The first thing I wanted to do after the public hearing on Pioneer Park’s upcoming master plan, was to go directly to Pioneer Park and see it through the eyes of people who love it.
The public hearing, held virtually via Zoom Tuesday night, was filled with fans of the 44-acre historic park and many of those people provided ideas of how the park could improve. Strong local connection and love for the park were obvious.
Organizers were absolutely delighted at the participation. As many as 60 people tuned in at one time and the numbers hovered in the 40s and 50s for most of the two-hour meeting.
Organizers had three questions for local residents: What do you love about Pioneer Park? What would you change at Pioneer Park? What is your dream for Pioneer Park’s future 10 to 20 years from now?
Pioneer Park is unique. It is heavily visited by people from outside Alaska but it is also a popular site for local residents.
The park opened in 1967 as part of the Alaska ’67 Centennial Exposition, celebrating the 100th anniversary of Alaska’s purchase from Russia.
There were earlier master plans, in 1980 and again in 2005.
“Both plans were helpful to the direction of the park,” said Donnie Hayes, Fairbanks North Star Borough project manager. “Unfortunately many of those projects were not accomplished. Other things both plans missed out on was the best way to manage facilities we have. Also, how to catch up on maintenance issues we have in the park.
“This plan will be a little more full encompassing,” he added.
He provided an overview of upcoming projects including a proposed new year-round playground that includes a winter ice skating loop and year round bathrooms that are ADA accessible;
The old Presbyterian Church, the oldest church in Fairbanks, will get a new roof, a new paint job inside, and some structural issues will be addressed. Restoration of the SS Nenana Riverboat, a $2.5 million project, also begins next summer. Miniature golf returns and food trucks will be at the park every Monday throughout the summer.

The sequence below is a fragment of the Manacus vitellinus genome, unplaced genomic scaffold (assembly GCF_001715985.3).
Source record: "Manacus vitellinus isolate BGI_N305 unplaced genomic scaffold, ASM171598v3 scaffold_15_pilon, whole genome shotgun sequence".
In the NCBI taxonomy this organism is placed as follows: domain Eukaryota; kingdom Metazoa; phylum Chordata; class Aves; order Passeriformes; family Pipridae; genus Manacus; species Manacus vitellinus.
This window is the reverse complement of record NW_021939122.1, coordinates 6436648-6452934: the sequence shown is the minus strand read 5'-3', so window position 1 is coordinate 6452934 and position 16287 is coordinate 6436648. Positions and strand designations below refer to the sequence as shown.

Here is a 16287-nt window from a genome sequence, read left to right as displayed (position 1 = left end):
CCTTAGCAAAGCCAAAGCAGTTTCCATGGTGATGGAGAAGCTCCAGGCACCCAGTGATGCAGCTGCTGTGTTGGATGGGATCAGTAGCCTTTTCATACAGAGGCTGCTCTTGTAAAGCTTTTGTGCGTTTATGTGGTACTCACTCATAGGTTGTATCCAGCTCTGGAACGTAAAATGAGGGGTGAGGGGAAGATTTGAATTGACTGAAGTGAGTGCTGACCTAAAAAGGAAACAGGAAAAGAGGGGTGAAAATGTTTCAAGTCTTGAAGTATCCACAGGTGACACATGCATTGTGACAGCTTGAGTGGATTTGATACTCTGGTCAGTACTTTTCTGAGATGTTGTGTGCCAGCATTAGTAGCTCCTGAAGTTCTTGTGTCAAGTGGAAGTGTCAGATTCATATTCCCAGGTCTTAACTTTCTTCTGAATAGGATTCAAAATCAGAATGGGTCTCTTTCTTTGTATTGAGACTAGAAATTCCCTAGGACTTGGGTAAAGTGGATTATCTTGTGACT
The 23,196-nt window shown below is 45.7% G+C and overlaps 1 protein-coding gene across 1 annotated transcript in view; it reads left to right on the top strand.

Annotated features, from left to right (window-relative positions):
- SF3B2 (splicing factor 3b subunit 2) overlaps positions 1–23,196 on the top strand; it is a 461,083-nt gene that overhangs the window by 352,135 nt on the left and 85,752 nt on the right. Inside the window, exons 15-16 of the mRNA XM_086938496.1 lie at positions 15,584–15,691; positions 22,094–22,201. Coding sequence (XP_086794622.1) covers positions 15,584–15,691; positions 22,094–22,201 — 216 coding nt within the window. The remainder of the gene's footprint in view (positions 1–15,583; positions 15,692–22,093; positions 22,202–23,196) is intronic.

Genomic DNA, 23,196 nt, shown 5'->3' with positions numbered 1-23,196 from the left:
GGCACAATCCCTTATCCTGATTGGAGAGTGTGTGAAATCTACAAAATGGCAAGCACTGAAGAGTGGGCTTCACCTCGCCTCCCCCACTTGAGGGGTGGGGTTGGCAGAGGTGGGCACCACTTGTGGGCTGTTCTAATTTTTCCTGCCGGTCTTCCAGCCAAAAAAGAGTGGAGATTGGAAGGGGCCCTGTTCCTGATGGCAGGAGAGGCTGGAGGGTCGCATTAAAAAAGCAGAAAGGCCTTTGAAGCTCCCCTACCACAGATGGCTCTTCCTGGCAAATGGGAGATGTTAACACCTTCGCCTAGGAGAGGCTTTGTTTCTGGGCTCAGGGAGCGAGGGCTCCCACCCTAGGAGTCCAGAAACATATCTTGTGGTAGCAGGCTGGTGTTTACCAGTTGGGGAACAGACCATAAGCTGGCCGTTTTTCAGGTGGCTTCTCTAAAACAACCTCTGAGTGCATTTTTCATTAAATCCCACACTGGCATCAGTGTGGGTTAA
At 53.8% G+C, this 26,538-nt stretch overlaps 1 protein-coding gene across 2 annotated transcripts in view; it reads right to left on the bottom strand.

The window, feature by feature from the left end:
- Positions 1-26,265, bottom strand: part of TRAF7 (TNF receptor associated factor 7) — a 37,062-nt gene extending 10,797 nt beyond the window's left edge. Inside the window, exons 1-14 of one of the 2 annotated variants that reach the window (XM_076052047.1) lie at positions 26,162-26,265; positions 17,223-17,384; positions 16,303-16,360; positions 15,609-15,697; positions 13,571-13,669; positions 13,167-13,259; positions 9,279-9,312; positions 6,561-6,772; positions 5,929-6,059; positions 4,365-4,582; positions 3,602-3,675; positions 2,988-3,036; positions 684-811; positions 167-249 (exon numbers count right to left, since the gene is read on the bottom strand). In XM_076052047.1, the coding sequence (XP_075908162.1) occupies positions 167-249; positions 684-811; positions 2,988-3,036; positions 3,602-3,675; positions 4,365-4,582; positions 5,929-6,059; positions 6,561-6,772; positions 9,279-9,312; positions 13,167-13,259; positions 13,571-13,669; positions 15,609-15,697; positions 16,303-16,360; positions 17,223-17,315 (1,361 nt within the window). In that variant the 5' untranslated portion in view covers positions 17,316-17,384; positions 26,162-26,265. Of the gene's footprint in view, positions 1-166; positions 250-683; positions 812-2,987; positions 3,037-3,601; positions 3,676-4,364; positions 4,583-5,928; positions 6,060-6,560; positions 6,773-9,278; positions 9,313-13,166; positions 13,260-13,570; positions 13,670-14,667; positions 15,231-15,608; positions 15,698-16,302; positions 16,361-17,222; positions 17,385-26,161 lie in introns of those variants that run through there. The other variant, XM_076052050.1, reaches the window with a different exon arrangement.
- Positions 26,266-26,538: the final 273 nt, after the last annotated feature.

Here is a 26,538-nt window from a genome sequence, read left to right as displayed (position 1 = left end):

When organizers opened the hearing to public comment, the floodgates opened.
“I love the nostalgia with the carousel and I love when the community comes together for Halloween Town, etc,” said Lindsay Saunders in a written comment.
“I love that it is free and very accessible, easy to park, centrally located. There is something for everyone,” said Davin Rockstad in a written comment.
“My kids call it the Train Park,” said Fairbanks North Star Borough Mayor Bryce Ward. “We love the train.”
Some people wished for the return of the Northern INUA Show, a former presentation on Alaska Native Games. JoAnn White recalled getting married on the SS Nenana.
Suggestions were extensive. Begin a water taxi along the China River.
Provide more up to date mingling space. Share more local history.
Remove buildings that have been closed for over a decade. Increase the walkability/connection between the park and downtown with an art walk. Build an elevated platform so visitors can get an aerial view of the park. Turn the train into a flag stop so people can get on and off at various points around the park.
Wade Binkley of Riverboat Discovery said he was excited about all the suggestions.
“On the tourism front, the more interesting/educational/exciting venues and activities that Fairbanks has, the better,” he wrote. “It makes us a better destination and helps all of us in the community.
“A rising tide lifts all boats,” he added.
Of course the longstanding dispute over whether the park remain Pioneer Park or revert to being called Alaskaland came up in conversation. But most folks tried not to get sidetracked on that issue at this meeting.
“Alaskaland was meant to capture the history of Alaska and it did a great job of doing that, at that point in time,” Mayor Ward said. “But it never carried it further. We have an opportunity now. I see us taking our history and sharing that through the park.”
He envisions the park rebuilding and expanding.
The importance of input from young people prompted a suggestion for forming a Youth Advisory Committee.
The team working on the master plan will hold an advisory committee meeting on May 11 and again in late June. A second public hearing will be held on Aug. 12. A draft master plan is expected to be completed in mid-June.
“It’s good to feel good about Fairbanks,” said one attendee.
“This is your park. This is your plan,” organizers said. “We are here to guide you.”
Reach columnist/community editor Kris Capps at firstname.lastname@example.org. Follow her on Twitter @FDNMKris.